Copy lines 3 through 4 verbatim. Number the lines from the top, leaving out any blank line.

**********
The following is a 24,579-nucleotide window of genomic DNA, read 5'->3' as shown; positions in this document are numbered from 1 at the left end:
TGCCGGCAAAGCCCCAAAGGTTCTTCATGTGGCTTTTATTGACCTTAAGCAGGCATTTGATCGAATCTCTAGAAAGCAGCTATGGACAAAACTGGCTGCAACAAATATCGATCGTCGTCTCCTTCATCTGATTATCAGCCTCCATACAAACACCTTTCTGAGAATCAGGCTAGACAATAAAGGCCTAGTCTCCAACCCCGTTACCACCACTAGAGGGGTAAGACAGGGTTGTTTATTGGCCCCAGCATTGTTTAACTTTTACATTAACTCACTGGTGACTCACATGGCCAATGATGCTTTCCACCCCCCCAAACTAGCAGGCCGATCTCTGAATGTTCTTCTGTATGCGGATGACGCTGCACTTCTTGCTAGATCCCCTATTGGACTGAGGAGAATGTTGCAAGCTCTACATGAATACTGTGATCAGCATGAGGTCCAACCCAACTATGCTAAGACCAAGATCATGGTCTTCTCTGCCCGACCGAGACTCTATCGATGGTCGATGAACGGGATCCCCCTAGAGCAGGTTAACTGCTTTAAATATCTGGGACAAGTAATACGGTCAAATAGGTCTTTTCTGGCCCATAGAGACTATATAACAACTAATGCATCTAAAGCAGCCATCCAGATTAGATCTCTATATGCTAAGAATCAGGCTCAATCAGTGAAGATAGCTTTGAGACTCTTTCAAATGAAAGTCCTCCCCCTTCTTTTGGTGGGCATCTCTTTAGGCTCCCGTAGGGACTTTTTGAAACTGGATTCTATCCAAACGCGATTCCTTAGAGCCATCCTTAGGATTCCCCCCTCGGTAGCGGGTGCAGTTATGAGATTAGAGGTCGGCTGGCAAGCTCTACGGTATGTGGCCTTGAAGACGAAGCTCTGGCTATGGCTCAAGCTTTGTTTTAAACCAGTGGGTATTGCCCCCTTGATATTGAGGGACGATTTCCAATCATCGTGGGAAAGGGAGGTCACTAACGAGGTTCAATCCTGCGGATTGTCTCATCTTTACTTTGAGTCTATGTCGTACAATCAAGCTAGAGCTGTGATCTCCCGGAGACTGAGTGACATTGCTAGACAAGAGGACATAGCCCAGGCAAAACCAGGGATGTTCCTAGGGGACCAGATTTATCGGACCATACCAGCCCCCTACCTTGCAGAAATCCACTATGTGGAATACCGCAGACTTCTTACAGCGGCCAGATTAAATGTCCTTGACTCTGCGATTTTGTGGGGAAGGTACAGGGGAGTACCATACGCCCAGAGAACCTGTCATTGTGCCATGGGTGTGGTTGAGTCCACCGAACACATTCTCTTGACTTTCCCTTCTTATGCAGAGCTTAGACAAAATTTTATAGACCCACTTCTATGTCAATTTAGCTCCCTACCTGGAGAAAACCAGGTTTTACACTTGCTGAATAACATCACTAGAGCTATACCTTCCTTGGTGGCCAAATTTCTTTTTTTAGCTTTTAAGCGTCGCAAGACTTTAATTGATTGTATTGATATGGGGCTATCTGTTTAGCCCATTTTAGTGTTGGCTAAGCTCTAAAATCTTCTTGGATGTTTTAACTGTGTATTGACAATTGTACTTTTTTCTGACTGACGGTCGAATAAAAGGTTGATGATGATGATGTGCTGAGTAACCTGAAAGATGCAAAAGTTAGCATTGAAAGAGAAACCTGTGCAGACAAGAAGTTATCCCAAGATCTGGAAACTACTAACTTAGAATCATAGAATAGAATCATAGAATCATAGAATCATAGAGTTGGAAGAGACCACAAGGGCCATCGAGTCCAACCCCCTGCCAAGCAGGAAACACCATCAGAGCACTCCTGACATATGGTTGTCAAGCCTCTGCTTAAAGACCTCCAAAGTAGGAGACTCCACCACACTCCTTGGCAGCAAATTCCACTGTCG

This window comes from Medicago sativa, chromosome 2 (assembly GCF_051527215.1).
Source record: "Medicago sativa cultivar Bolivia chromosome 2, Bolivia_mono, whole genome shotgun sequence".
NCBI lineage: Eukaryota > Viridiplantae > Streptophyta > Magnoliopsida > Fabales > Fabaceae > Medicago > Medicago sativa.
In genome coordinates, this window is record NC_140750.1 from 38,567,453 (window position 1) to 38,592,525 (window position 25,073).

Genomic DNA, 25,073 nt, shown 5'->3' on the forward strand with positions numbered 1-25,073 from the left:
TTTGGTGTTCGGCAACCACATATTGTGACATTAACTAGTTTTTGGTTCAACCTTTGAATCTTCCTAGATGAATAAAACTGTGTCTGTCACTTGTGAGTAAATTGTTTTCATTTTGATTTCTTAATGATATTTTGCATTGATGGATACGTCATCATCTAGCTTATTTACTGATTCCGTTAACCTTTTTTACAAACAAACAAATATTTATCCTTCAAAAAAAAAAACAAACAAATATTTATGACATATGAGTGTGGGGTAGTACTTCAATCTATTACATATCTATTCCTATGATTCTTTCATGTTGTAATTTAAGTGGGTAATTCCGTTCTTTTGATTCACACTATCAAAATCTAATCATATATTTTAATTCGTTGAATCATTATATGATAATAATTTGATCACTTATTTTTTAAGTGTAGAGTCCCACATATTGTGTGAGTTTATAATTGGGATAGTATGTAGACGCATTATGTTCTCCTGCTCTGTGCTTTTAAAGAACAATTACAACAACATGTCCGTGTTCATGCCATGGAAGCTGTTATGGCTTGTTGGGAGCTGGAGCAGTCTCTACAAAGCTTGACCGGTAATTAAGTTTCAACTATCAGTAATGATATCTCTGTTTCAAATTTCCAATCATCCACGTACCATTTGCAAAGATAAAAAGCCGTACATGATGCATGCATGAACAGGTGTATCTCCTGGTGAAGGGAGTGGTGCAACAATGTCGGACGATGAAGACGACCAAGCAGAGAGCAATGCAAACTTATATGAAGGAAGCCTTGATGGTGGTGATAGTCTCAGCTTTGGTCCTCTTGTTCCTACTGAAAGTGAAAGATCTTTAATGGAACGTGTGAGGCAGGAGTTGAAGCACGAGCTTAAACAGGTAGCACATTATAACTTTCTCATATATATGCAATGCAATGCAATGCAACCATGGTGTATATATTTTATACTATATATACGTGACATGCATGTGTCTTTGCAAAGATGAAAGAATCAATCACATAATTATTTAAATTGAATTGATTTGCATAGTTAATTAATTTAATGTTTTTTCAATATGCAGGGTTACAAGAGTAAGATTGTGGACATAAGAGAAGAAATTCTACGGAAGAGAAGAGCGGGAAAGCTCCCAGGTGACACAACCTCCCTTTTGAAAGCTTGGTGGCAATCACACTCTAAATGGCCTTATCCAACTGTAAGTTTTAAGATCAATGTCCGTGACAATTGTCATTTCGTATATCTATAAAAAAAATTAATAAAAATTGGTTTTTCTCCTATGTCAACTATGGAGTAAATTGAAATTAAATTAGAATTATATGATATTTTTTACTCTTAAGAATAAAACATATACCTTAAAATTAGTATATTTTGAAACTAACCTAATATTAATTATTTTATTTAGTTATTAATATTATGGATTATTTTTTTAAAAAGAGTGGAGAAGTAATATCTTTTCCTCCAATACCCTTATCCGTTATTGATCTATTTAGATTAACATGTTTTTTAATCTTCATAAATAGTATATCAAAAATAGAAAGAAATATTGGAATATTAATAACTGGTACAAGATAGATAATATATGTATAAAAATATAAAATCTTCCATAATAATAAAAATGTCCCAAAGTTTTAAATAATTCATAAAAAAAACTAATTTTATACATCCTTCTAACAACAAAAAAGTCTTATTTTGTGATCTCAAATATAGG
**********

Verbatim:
This window comes from Medicago sativa, chromosome 2 (assembly GCF_051527215.1).
Source record: "Medicago sativa cultivar Bolivia chromosome 2, Bolivia_mono, whole genome shotgun sequence".